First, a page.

5052571058916_1_75This eponymous album from the relatively little-known British reggae band may at last succeed in connecting this vital music to a wider audience. Although Black Symbol’s self-released output in the early 1980s was supported by numerous local performances, and was enthusiastically received by their following in the West Midlands, it never reached much beyond this. The band actively promoted the upcoming bands of the area, in particular financing and releasing “Handsworth Explosion”, two volumes that helped to establish and publicise local acts, but public recognition of their own profile remained low. Here, courtesy of Reggae Archive Records, is a new release of material gleaned from single releases, unreleased tracks and dub versions of existing songs.

The tracks were all recorded at Outlaw Studios in Birmingham, reflecting the British reggae sound of the period and also the origins of key band members in Jamaica. The sound is powerful indeed, characterised by a deep slow bass that underpins these songs of religious and political redemption. The CD-format release opens with ‘Everything Has Its Time’, strong roots reggae at its finest, followed by its version, with a bass that’ll give your speakers something to think about. The mood continues with ‘None a Jah Jah Children’, again followed-through by its mightily serious version. The lengthy ‘How Long’ has echoes, both musically and lyrically, of the classic sounds of the roots tradition before resolving into an extended dub-leaning instrumental conclusion. The spiritual message of ‘In the Name of Jah’ is followed through by a separate and sparse dub while the pace quickens (just a little) for ‘Trouble Trouble’ and ‘Spiritual Reggae’. The words of ‘Solidarity’ seem strangely appropriate today: it could almost have been written for a general election campaign with references to austerity and prosperity. It would be an intriguing thought indeed to imagine a political party adopting this one as a campaign theme song.

There is some strong roots music in this release, and its contrast to the prevailing reggae mainstream of the time is interesting. It’s a million miles removed from the then-emergent dancehall sound and, although the songs get a little more upbeat as the album progresses, there is no lively-up yourself mood herein. The songs have warmth but are, at heart, serious. Thus it strangely reflects both its own time and our current times.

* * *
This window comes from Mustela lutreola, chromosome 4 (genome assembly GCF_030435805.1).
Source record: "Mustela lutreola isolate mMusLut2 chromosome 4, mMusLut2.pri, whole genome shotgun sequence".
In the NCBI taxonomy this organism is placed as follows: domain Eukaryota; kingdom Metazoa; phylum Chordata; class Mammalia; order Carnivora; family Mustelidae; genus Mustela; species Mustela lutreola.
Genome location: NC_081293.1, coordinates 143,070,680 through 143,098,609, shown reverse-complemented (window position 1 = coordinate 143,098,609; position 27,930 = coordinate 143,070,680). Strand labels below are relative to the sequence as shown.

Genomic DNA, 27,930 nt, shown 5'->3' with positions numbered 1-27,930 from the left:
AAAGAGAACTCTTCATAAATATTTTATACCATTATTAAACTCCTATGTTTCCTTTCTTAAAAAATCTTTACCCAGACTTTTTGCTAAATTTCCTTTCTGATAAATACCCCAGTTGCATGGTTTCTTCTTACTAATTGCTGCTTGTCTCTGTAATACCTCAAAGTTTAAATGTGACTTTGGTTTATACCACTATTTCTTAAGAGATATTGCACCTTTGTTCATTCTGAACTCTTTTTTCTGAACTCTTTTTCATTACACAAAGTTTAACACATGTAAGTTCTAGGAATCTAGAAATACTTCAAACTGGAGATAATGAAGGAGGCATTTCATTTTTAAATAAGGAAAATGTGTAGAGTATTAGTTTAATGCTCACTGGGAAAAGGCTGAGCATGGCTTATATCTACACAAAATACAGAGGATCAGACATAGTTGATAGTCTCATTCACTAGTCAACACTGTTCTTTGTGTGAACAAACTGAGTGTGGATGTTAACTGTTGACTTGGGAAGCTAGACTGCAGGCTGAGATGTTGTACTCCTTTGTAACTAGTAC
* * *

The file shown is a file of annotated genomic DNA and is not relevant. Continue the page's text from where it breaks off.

Black Symbol: Reggae Archive Records; released on CD (16 tracks), double-vinyl (12 tracks) and DDL, March 2015.

CapitalLettersWolverhamptonIt’s been a mighty long time since Capital Letters released their ode to ‘Smoking My Ganja’ in the reggae/punk heyday of late-70s Britain, but the Wolverhampton wanderers now return with a brand new album named after their home town. Comprising fourteen tracks it is almost certainly the only album ever to feature a song called ‘Wolverhampton’ and another called ‘Jamaica’. The album opens with ‘Jah Music’, setting the initial mood as one of gentle roots reggae along with relatively understated vocals, drawing to a mildly dub-influenced conclusion. The next track, ‘Wolf’, has a similar feel.

Thereafter, ‘Opportunity’ has a slightly harder edge, both lyrically and in its familiar rhythm. The more assertive lyrics continue with the powerful anti-war theme of ‘Dat Nah Stop’, its hard message set within a deceptively light and melodic rhythm and instrumentation. This contrast between placid musical style and serious lyrics is a feature of several of the tracks here and it is a particular strength. The spiritual roots sound of ‘Thanks and Praise’ is clear enough in its meaning, while ‘Tell Me What’s Wrong’ returns to the message of peace, delivered, like ‘Movie Star’, in a vocal style reminiscent of lovers’ rock or even that of a soul ballad.

Capital Letters have been through several personnel changes over the years. The band reformed in 2013 and this is their first album of new music for 30 years. Engineered by Noel Browne at his own studio, this is an intriguing mix indeed; unashamedly retro in some ways, but sounding vital and new all the same.

Capital Letters ‘Wolverhampton’ released on Sugar Shack Records, CD and DDL, March 23rd 2015; additional limited-edition vinyl release of selected tracks and their dub versions.

51hXQiuht8L__SL500_AA280_Well here’s something more than slightly different: an Italian rock-steady band offering their fifth album, a distinct ska interpretation of established rock/pop hit singles including Oasis’s ‘Roll with It’ and even ‘Toxic’, previously known, if at all, in its Britney Spears incarnation. There are 14 tracks here in total, and it’s the implausibility – audacity really – of the track selection that makes it all appealing in an odd sort of way. Any collection that manages to incorporate interpretations of Kraftwerk’s ‘The Model’, the Smiths’s ‘Girlfriend in a Coma’ and, perhaps most bizarre of all, the title track – Neil Young’s ‘Everybody Knows this is Nowhere’ – deserves at least some attention.

There is a long tradition of reggae covers of mainstream pop/chart records, and in decades past some of these were fairly dire both musically and in terms of production. The Easy Star All Stars raised the game with thoughtful reggae interpretations of whole classic albums, starting with Dark Side of the Moon, and emphasising high production values. But this Bluebeaters album is different from both. It is not meant to be some serious ska reconstruction of seminal rock or pop moments, it’s just some well-played goodtime ska music dealing with songs that most of us will recognise in some recess of the mind or in some past memory; it doesn’t pretend to be anything more. And ‘Roll with It’ does sound pretty good after all.

The Bluebeaters: ‘Everybody Knows’ released on Record Kicks, 13th April 2015